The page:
Australian rainforests may provide potential cancer cure
Published on June 14, 2010 at 3:58 AM
Dr Ananya Mandal, MD
Queensland scientists have discovered a drug to cure cancer that has effectively worked in animals and is to be tried on humans in the next phase of trials. This drug is plant-derived and is called EBC-46 for trial purposes. The plant from which it is obtained is found in the Australian tropical rainforest. The drug has shown to reduce inoperable tumors in 150 dogs, cats and horses and a ferret to a significant extent. The drug was developed over the past six years from the seed of a rainforest plant found in the Atherton Tablelands. Scientists had cultivated their own plantation of the plant since forming the company QBiotics Limited in 2004.
The research into the drug has received almost $565,000 from the State Government innovation funding and federal funding. QBiotics chief executive Dr Victoria Gordon is out looking for investors to sponsor fast-track human clinical trials of the drug. She said that the drug has the potential to be effective in treating skin, head, neck, breast and prostate cancer in humans. Dr Gordon said $10 million was needed to fund human trials, which would be run in Australia. She revealed that the drug is already raising hopes of many and many residents of the Gold Coast are purchasing shares of the company and have already helped raise $5 million in just two weeks. She also said that many of these investors have a “personal” reason to support this drug. Many of them are “mainly mums or dads, or angel investors” she said.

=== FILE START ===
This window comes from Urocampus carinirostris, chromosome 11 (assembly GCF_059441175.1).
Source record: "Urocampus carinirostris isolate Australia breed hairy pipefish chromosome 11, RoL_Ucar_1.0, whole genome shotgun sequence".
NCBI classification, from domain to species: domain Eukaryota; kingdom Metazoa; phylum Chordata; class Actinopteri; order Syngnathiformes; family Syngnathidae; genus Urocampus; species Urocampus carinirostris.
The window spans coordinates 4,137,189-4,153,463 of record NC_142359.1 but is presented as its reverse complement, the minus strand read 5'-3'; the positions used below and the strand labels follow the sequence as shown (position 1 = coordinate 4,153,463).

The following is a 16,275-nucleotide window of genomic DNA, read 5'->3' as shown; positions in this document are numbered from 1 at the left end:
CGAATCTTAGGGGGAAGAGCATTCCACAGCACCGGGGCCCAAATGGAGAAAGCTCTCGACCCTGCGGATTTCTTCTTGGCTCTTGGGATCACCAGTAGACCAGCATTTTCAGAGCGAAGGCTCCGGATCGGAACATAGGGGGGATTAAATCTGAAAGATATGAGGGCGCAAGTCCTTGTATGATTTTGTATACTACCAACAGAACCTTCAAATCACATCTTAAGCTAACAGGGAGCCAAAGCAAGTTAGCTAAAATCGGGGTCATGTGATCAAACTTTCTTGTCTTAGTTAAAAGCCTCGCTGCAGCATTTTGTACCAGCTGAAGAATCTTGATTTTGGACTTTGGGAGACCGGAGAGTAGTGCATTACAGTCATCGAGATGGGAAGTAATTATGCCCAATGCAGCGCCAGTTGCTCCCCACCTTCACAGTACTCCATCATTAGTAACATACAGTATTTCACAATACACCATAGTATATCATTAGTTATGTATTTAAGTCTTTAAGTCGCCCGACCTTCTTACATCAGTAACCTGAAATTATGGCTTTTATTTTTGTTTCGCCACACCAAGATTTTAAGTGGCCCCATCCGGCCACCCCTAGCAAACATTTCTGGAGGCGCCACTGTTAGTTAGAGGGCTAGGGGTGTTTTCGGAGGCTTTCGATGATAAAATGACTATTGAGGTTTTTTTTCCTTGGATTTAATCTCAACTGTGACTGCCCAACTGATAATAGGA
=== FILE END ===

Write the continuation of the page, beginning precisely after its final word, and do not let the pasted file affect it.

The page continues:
She pointed out that EBC-46 would be the first drug discovered from Australia's unique rainforests to enter human clinical trials. She said in a statement, “Many pet owners involved in veterinary trials of EBC-46 have ... literally watched the deadly tumors on their pets disintegrate within five to seven days of being treated…It is absolutely amazing to see this drug in action. The tumors almost shrink before your eyes…We have had outstanding results in the veterinary stage and it looks promising for humans.” She explained that the drug could be used as an injection into a solid tumor or applied as a gel over skin cancer. “It is a one-off treatment to rapidly knock down the tumor…Unlike other treatments like chemotherapy; the drug ... stimulates the body to destroy the tumor, so we don't see the negative side effects.”
Dr. Gordon hoped that EBC-46 would be available for veterinary markets in Australia and New Zealand next year. Thereafter initial trials on very small number of healthy adult humans would commence. Trials on actual cancer patients would start a year after that. It would take approximately six years for the drug to be available for treatment of cancer patients.
QBiotics Ltd. Plans to seek the approval from US Food and Drug Administration before they can collaborate with a pharmaceutical company to sponsor the $500 million venture for the human trials.